Austan Goolsbee, a former Obama administration economist who currently teaches at the University of Chicago, has been tapped to replace Charles Evans as the President of the Chicago Federal Reserve. As Nick Timiraos reports in The Wall Street Journal, Goolsbee was among many economists who blamed supply chain issues for the rampant inflation of the last two years while discounting the role played by excessive fiscal stimulus. Timiraos writes:
In the summer of 2021, Mr. Goolsbee was among the many economists who argued that increasing inflationary pressures were being driven primarily by supply-chain bottlenecks and were likely to abate largely on their own.
The Fed largely maintained that view until one year ago, when officials began withdrawing stimulus after seeing that inflation was worsening. The central bank has raised rates this year at the fastest pace since the early 1980s in an effort to slow inflation by curbing demand.
This year, Mr. Goolsbee has pointed to high inflation in Europe and other parts of the world as evidence that U.S. fiscal stimulus hasn’t been the main phenomenon explaining higher prices. But he has said that with the benefit of hindsight, the Biden administration’s financial relief programs were probably too large.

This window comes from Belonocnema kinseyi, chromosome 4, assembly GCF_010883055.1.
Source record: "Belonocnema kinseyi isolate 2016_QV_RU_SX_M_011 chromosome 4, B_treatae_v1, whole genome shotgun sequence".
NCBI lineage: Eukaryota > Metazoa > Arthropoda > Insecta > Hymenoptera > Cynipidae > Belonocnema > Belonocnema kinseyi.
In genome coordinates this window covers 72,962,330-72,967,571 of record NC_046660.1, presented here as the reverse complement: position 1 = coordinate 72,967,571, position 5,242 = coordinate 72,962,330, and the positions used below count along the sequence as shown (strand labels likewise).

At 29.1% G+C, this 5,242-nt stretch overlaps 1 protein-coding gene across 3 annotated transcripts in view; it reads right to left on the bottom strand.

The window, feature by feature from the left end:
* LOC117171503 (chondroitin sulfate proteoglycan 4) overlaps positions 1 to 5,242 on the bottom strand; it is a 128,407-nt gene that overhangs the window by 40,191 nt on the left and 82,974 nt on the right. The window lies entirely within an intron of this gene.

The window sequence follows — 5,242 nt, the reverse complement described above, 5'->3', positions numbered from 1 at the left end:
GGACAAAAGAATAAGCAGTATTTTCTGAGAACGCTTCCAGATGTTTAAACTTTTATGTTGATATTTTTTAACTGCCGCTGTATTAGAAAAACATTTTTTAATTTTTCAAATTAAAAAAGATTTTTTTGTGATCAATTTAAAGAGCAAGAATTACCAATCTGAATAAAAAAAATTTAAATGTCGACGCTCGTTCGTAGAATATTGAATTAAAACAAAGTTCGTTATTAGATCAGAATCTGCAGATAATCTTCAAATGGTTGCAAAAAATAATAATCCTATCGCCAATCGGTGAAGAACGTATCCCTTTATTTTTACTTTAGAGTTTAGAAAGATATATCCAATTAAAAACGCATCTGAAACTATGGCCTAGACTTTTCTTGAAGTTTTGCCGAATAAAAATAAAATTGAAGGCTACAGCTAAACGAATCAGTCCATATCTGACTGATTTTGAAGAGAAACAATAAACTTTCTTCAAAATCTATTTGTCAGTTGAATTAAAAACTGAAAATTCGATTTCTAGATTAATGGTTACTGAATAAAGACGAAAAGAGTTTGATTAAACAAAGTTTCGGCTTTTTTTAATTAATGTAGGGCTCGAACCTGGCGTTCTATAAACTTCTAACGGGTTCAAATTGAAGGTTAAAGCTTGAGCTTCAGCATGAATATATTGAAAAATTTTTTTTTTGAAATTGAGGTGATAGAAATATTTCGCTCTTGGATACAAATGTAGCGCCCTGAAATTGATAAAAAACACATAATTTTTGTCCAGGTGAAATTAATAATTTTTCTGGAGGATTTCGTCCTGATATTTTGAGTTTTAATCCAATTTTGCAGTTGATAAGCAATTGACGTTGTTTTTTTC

In an interview on the Fox Business Network last week, Mr. Goolsbee said it was too soon to say whether inflation had peaked. “I hope that we’ve peaked but I think that the rate at which it comes down might not be as rapid as everyone wants,” he said.
Mr. Goolsbee also said it was premature to say how high the Fed might have to raise interest rates. “Anybody saying what the terminal rate is, where the Fed is going to stop, that hinges completely on what happens to inflation,” he said. “If we started to get month after month of inflation numbers that were worse than expected, there is no terminal rate. They will keep raising rates until they stop inflation.”
Mr. Goolsbee said a recession is “not inevitable,” but warned of the risks of aggressively raising rates to wring inflation out of the economy when the economy faces constraints on the ability to supply goods and services.
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